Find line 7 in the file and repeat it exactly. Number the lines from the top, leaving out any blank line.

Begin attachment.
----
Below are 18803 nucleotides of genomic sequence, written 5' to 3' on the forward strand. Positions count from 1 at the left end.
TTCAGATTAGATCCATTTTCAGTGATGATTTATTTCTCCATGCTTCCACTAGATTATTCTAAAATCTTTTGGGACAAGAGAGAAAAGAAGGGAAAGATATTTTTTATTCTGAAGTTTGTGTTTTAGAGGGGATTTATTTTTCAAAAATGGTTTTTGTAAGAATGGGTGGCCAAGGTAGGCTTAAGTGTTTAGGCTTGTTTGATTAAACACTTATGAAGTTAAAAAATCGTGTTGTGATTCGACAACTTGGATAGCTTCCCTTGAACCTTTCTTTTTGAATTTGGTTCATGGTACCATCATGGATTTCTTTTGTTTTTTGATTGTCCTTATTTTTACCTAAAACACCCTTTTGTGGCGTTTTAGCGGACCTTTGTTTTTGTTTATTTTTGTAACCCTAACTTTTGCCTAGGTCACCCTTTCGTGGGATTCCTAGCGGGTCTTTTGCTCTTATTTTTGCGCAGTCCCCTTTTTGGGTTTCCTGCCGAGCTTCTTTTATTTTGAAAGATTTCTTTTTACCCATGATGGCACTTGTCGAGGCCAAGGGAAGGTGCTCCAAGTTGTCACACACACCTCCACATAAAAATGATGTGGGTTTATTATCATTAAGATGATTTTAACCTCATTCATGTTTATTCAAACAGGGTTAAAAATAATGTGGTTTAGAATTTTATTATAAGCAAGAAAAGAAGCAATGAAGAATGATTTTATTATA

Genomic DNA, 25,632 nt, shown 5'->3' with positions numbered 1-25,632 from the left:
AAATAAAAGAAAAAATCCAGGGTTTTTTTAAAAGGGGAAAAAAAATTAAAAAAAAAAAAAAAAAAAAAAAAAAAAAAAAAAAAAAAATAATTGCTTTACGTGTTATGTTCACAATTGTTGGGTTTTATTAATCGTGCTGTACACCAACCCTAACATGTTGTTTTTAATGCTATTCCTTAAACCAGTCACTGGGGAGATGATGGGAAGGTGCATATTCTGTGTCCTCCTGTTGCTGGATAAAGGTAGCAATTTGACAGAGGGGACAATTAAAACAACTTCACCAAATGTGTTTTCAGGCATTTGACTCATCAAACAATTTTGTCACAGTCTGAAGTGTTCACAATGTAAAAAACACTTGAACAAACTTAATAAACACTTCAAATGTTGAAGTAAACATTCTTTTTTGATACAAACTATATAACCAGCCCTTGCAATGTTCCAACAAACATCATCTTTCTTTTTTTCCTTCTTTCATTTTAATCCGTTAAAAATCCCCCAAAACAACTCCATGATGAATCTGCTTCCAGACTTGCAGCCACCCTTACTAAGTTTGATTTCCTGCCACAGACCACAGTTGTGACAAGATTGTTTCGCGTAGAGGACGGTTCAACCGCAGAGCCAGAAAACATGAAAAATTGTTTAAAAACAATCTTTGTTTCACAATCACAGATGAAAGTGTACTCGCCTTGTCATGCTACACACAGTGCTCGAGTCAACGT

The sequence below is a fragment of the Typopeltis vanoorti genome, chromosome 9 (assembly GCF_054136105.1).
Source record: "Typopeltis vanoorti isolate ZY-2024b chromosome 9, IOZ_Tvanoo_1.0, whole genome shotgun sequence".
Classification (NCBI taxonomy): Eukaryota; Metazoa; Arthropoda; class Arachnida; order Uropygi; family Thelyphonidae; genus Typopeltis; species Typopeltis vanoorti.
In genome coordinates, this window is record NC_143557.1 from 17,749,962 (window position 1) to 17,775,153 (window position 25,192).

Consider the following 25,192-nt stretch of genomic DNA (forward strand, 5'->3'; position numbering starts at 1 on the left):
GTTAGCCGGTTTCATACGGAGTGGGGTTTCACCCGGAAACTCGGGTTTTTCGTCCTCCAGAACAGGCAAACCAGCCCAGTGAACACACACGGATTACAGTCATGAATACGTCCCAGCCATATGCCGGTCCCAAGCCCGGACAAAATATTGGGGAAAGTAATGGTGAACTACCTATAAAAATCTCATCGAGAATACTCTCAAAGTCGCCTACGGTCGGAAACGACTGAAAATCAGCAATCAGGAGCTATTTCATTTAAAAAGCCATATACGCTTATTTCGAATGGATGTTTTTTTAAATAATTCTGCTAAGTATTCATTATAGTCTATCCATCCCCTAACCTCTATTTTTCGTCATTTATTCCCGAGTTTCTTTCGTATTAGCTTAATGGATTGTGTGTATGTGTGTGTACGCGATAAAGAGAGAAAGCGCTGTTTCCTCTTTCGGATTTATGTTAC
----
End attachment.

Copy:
Classification (NCBI taxonomy): Eukaryota; Metazoa; Arthropoda; class Arachnida; order Uropygi; family Thelyphonidae; genus Typopeltis; species Typopeltis vanoorti.